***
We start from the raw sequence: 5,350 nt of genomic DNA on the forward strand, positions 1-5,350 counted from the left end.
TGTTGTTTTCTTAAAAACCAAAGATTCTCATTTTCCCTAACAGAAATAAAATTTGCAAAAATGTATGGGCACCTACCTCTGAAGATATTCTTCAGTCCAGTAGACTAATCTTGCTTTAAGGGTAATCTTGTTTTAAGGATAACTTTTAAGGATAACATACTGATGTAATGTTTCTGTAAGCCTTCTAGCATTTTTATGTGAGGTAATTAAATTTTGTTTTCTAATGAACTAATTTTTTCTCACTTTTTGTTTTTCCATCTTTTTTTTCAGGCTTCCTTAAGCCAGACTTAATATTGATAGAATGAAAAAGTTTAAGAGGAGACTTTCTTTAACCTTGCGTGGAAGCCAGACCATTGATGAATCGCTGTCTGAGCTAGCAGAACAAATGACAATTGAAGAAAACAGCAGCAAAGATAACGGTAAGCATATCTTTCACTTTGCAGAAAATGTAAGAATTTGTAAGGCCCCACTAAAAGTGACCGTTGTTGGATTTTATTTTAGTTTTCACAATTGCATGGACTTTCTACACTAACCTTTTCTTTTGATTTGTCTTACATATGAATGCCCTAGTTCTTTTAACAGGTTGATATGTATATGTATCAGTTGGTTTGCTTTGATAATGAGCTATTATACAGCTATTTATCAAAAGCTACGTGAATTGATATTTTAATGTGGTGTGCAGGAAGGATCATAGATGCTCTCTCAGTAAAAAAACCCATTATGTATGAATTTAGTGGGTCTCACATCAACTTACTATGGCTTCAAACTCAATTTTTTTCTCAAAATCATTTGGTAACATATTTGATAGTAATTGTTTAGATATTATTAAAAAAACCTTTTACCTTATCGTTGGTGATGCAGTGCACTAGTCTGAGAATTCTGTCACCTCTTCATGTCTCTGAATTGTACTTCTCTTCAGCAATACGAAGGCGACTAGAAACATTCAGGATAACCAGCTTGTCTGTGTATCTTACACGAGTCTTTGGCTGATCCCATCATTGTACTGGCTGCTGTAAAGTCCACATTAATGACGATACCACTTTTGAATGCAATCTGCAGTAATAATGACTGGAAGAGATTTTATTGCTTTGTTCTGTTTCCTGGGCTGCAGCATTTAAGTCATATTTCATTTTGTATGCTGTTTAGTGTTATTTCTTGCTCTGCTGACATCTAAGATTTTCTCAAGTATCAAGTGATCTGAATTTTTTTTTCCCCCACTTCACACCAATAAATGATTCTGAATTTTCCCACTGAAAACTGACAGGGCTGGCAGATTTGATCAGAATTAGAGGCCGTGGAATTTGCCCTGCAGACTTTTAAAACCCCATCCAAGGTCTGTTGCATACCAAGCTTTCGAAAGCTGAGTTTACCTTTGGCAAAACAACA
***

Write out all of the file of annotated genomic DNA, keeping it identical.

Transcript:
We start from the raw sequence: 5,350 nt of genomic DNA on the forward strand, positions 1-5,350 counted from the left end.
TGTTGTTTTCTTAAAAACCAAAGATTCTCATTTTCCCTAACAGAAATAAAATTTGCAAAAATGTATGGGCACCTACCTCTGAAGATATTCTTCAGTCCAGTAGACTAATCTTGCTTTAAGGGTAATCTTGTTTTAAGGATAACTTTTAAGGATAACATACTGATGTAATGTTTCTGTAAGCCTTCTAGCATTTTTATGTGAGGTAATTAAATTTTGTTTTCTAATGAACTAATTTTTTCTCACTTTTTGTTTTTCCATCTTTTTTTTCAGGCTTCCTTAAGCCAGACTTAATATTGATAGAATGAAAAAGTTTAAGAGGAGACTTTCTTTAACCTTGCGTGGAAGCCAGACCATTGATGAATCGCTGTCTGAGCTAGCAGAACAAATGACAATTGAAGAAAACAGCAGCAAAGATAACGGTAAGCATATCTTTCACTTTGCAGAAAATGTAAGAATTTGTAAGGCCCCACTAAAAGTGACCGTTGTTGGATTTTATTTTAGTTTTCACAATTGCATGGACTTTCTACACTAACCTTTTCTTTTGATTTGTCTTACATATGAATGCCCTAGTTCTTTTAACAGGTTGATATGTATATGTATCAGTTGGTTTGCTTTGATAATGAGCTATTATACAGCTATTTATCAAAAGCTACGTGAATTGATATTTTAATGTGGTGTGCAGGAAGGATCATAGATGCTCTCTCAGTAAAAAAACCCATTATGTATGAATTTAGTGGGTCTCACATCAACTTACTATGGCTTCAAACTCAATTTTTTTCTCAAAATCATTTGGTAACATATTTGATAGTAATTGTTTAGATATTATTAAAAAAACCTTTTACCTTATCGTTGGTGATGCAGTGCACTAGTCTGAGAATTCTGTCACCTCTTCATGTCTCTGAATTGTACTTCTCTTCAGCAATACGAAGGCGACTAGAAACATTCAGGATAACCAGCTTGTCTGTGTATCTTACACGAGTCTTTGGCTGATCCCATCATTGTACTGGCTGCTGTAAAGTCCACATTAATGACGATACCACTTTTGAATGCAATCTGCAGTAATAATGACTGGAAGAGATTTTATTGCTTTGTTCTGTTTCCTGGGCTGCAGCATTTAAGTCATATTTCATTTTGTATGCTGTTTAGTGTTATTTCTTGCTCTGCTGACATCTAAGATTTTCTCAAGTATCAAGTGATCTGAATTTTTTTTTCCCCCACTTCACACCAATAAATGATTCTGAATTTTCCCACTGAAAACTGACAGGGCTGGCAGATTTGATCAGAATTAGAGGCCGTGGAATTTGCCCTGCAGACTTTTAAAACCCCATCCAAGGTCTGTTGCATACCAAGCTTTCGAAAGCTGAGTTTACCTTTGGCAAAACAACA